Infrastructure plan

President Kenyatta welcomed Mr. Abe’s announcement that $10 billion of the expected $30 billion would be injected into a three-year African Infrastructure Plan targeting projects in education, energy, urban transport (roads and ports), health, agriculture and others. The funds will be channeled through the African Development Bank (AfDB) to boost Africa’s electricity generation by 2,000 megawatts and connect 3 million homes to electricity by 2022.

Japan and the AfDB have a long-standing relationship. Between 2005 and 2014, Japan, under its Enhanced Private Sector Assistance for Africa programme, announced sums totaling $3 billion for the AfDB to support sovereign co-financing of projects in agriculture, water, health and infrastructure. Examples of such successfully executed projects are the Bujagali hydropower plant in Uganda, the Sahanivotry hydropower plant in Madagascar, the Lekki toll road in Nigeria and the Takoradi II gas-fired plant in Ghana.

While its engaging with AfDB indicates a strategy of partnering with pan-African institutions to implement projects, Japan is also dealing directly with individual countries, such as by providing Egypt with a $451 million loan earlier this year for the construction of the Grand Egyptian Museum.

At TICAD VI, a total of 73 agreements were signed in what was dubbed the “Nairobi Declaration.” Some of the bigger deals include the signing of an agreement between the AfDB and Sumitomo Mitsui Banking Corporation to promote Africa’s economic development. Both institutions will cooperate to provide finance for trade as well as for industrial and infrastructural projects and efforts to mitigate trade risks.

Japanese companies are interested in Africa’s green energy, agriculture, automobile, motorcycle, textiles, finance and service-sector projects. Toyota Tsusho is developing geothermal energy generation at Olkaria II plant in Naivasha, northwest of Nairobi. The company is also involved in fertilizer production in other countries. Toshiba Corporation, an electronics and energy firm, signed an agreement with Kenya Power and Lighting Company on a project that will cut power distribution losses in the national grid.

Business-friendly environment

President Kenyatta expressed Kenya’s readiness to “support partnerships that will ensure that our youth not only get quality jobs but our farmers can also earn more from their sweat and at least 90% of their agricultural exports are processed locally.”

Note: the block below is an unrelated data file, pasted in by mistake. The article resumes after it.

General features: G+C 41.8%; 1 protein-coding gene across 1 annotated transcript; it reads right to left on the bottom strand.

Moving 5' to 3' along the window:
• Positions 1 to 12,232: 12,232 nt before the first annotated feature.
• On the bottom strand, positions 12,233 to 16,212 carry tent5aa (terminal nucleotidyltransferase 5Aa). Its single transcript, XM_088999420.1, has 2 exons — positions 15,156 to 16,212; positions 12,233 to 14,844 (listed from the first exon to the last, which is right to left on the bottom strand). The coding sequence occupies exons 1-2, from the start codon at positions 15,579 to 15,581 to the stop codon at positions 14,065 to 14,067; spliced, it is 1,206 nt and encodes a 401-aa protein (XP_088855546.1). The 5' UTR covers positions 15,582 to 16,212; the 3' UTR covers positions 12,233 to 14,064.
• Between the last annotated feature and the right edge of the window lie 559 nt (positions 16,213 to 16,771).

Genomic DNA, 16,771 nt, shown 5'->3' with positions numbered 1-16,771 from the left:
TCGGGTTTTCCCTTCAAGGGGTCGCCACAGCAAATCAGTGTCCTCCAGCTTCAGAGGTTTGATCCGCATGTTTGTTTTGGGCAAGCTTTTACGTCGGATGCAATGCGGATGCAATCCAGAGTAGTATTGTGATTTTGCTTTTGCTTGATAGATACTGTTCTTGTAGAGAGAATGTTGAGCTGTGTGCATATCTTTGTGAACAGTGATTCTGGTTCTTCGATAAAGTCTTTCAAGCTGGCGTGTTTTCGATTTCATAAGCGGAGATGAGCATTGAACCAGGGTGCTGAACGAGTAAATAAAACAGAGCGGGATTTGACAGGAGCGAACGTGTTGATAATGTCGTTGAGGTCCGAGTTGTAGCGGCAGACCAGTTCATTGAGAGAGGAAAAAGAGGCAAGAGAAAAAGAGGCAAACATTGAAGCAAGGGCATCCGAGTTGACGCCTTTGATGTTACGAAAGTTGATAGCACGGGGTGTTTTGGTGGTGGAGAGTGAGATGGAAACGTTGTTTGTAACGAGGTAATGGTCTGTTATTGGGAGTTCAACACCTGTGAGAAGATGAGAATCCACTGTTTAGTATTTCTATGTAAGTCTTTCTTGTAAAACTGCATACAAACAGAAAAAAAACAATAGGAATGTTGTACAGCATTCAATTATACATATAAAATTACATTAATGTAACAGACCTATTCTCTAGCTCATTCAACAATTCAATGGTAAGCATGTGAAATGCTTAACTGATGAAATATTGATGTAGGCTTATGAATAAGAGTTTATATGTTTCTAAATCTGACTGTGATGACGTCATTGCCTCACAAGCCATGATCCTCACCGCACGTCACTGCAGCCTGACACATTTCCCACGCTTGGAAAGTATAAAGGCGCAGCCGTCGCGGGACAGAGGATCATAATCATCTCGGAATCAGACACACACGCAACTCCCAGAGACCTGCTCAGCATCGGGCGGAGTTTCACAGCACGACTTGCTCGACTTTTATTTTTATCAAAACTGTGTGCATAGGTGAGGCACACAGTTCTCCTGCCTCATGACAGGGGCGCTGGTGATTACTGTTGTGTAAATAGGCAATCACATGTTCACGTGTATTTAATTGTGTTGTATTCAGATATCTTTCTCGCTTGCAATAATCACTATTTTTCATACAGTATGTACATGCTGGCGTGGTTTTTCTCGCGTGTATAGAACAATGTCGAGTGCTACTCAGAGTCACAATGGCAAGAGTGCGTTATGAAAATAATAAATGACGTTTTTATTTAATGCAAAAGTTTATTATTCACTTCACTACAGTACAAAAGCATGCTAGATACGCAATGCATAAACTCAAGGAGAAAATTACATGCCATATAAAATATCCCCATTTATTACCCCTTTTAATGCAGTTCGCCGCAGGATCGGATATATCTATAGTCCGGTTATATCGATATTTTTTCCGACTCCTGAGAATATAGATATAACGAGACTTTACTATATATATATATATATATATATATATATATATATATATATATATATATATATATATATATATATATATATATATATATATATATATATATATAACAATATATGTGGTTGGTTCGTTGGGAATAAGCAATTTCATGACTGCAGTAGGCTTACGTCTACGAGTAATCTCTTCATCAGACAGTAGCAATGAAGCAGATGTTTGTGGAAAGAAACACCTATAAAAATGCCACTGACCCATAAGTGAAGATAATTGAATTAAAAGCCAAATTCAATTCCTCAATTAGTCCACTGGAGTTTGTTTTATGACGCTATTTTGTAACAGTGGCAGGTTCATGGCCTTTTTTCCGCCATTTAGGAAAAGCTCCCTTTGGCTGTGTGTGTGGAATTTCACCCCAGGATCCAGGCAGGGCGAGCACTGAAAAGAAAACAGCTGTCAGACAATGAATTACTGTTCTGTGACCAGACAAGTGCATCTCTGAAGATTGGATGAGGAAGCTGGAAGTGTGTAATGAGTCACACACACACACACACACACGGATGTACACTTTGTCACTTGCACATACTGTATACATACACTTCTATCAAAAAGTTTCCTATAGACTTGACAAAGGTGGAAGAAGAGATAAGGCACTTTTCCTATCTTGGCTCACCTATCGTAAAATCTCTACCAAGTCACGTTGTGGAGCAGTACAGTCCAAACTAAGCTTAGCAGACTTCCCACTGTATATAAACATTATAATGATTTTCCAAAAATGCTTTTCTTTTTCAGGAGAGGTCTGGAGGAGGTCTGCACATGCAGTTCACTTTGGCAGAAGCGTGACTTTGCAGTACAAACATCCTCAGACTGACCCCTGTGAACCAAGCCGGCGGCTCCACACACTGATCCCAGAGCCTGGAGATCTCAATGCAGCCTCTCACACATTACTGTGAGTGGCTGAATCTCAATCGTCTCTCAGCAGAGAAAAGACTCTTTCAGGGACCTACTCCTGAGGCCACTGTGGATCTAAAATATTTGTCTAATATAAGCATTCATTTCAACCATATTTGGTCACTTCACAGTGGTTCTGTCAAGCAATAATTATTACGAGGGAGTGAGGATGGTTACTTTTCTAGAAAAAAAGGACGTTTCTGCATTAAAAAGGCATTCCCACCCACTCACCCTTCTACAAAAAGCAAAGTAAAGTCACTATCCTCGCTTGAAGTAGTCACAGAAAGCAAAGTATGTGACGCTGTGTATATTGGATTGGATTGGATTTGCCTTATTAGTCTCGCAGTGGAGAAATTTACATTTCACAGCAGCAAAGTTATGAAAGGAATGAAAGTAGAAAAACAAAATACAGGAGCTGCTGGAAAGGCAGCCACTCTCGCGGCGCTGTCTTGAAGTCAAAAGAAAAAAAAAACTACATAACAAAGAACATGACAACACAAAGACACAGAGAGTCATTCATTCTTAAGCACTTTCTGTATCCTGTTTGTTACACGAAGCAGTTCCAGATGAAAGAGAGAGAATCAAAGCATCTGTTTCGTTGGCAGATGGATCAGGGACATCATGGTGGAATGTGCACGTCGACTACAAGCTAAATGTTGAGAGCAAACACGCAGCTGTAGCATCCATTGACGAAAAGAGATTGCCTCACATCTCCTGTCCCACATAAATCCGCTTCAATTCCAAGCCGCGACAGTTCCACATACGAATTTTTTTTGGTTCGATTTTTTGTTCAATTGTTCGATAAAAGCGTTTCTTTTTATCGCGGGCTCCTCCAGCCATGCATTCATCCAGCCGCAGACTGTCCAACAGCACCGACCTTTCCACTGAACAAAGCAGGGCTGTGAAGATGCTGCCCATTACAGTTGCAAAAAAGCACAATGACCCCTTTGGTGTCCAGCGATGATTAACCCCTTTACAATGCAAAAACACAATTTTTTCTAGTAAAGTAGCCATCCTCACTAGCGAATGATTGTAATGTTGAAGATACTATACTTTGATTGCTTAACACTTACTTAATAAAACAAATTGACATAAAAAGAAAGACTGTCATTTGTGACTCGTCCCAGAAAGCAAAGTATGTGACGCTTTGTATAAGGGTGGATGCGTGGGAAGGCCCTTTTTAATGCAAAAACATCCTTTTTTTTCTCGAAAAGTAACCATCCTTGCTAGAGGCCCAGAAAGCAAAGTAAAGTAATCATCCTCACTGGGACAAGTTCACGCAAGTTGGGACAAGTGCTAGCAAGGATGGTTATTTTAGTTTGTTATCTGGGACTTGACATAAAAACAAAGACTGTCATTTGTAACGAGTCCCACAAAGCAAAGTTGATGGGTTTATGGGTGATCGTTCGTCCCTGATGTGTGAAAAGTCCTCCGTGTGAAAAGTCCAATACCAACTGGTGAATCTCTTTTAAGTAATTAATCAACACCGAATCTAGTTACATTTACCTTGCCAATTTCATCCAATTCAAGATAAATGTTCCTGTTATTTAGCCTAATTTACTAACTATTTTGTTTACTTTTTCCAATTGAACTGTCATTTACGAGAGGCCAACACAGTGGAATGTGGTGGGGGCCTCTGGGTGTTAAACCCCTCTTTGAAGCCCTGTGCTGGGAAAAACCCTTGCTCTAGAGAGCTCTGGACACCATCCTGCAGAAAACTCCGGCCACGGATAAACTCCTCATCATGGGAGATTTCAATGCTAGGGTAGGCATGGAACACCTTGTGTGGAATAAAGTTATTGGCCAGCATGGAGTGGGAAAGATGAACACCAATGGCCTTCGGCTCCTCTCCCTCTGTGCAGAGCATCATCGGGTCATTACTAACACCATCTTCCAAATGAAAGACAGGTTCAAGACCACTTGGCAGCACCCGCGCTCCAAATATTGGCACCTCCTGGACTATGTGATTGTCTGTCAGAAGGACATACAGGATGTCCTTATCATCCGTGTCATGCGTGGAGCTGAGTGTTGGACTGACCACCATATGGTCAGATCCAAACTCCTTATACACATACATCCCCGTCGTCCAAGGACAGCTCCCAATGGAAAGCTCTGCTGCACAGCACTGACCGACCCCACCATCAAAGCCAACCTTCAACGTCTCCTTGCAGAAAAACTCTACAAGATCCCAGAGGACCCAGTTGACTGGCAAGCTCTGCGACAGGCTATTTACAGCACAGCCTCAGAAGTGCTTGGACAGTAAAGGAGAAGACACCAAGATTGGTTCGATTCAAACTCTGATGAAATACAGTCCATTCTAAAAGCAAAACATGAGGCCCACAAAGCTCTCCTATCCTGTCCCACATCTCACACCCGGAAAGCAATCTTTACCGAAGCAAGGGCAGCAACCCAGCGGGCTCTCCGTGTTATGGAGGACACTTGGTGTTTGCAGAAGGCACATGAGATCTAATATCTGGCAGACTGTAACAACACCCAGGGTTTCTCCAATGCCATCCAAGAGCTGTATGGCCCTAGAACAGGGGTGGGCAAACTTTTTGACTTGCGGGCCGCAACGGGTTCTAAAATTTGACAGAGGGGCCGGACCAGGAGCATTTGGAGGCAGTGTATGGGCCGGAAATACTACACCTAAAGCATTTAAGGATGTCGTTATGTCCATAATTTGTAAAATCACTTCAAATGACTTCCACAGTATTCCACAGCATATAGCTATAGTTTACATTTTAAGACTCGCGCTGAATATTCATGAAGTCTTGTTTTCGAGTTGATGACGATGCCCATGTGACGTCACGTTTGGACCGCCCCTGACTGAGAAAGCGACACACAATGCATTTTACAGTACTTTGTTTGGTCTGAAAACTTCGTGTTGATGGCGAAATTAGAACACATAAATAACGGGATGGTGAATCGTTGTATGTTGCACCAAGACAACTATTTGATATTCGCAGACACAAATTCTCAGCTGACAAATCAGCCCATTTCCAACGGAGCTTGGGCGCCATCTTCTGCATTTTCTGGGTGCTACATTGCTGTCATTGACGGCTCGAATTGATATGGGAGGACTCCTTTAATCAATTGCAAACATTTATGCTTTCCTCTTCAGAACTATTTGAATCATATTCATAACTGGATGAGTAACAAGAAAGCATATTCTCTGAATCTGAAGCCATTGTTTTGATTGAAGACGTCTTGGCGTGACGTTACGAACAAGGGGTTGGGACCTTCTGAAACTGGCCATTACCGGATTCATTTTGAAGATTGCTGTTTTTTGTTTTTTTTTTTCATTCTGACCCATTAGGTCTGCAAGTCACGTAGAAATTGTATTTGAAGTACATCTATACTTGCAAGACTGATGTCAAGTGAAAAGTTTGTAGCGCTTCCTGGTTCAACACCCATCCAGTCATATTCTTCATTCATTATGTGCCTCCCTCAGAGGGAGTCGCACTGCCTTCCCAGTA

Some experts say Japan could have done more for Africa, considering that in May 2015 the country announced a commitment of $110 billion to develop infrastructure in Asian countries. But African leaders generally lauded the goals of TICAD and Japan’s relations with Africa, which they viewed as respectful. They want homegrown solutions to Africa’s problems. Rwanda’s Paul Kagame said, “Modernity does not mean importing values; it means improving your own values,” underscoring the need for partners to support Africa’s initiatives.

Mozambique’s President Filipe Nyusi envisioned “the construction of the economic and financial independence of our continent.”

Nigeria’s presidential spokesman Garba Shehu said President Buhari wooed new investors and extracted commitments from existing ones, including Honda Motor Company, Mitsubishi Corporation, Toyota Tsusho, and West African Seasoning Company, to expand operations in the country.

Despite African countries’ depiction of their continent as ready for investments, Prime Minister Abe and his entourage continued to stress the need to strengthen a more business-friendly environment. Mr. Shehu interpreted that as an indirect reference to “the problem of insecurity.” Nigeria is battling Boko Haram insurgents, and across the border from Kenya is Somalia, where the Al-Shabaab rebels continue to wreak havoc, sometimes inside Kenyan territory.

At the summit, Chadian president and AU chairperson Idriss Déby called on Japan and other partners to contribute to the AU counter-terrorism fund.

Experts suggest that a business-friendly environment also means stable economic and trade policies and reliable infrastructure, which many African countries lack. Nevertheless, Tomohiko Taniguchi, a special adviser to the Japanese government, says “otherwise risk-averse Japanese companies have finally come to be aware that Africa can provide them with real growth opportunities.”

A highlight of TICAD VI was the launch of the Japan-Africa Public and Private Economic Forum, which is expected to serve as a platform for forging business ties between governments and corporations. The forum will bring the “power of the public and the private sectors together to forge solutions,” said Mr. Abe, adding that Japanese cabinet members and top business executives will visit Africa every three years to meet with African companies to identify “what needs to be done to enable Japanese and African companies to do more business together going forward.”

For its African beneficiaries, TICAD VI was a shot in the arm. President Jacob Zuma, representing South Africa, Japan’s largest trading partner, said that what is now needed is for Japanese investments “to be structured in a way that all [African] countries are able to benefit, particularly when it comes to bigger projects.” That’s a view that will cheer leaders of Africa’s smaller economies.

The next TICAD will be held in 2019 in Tokyo and should be one more opportunity to take stock of progress made since the Nairobi Declaration.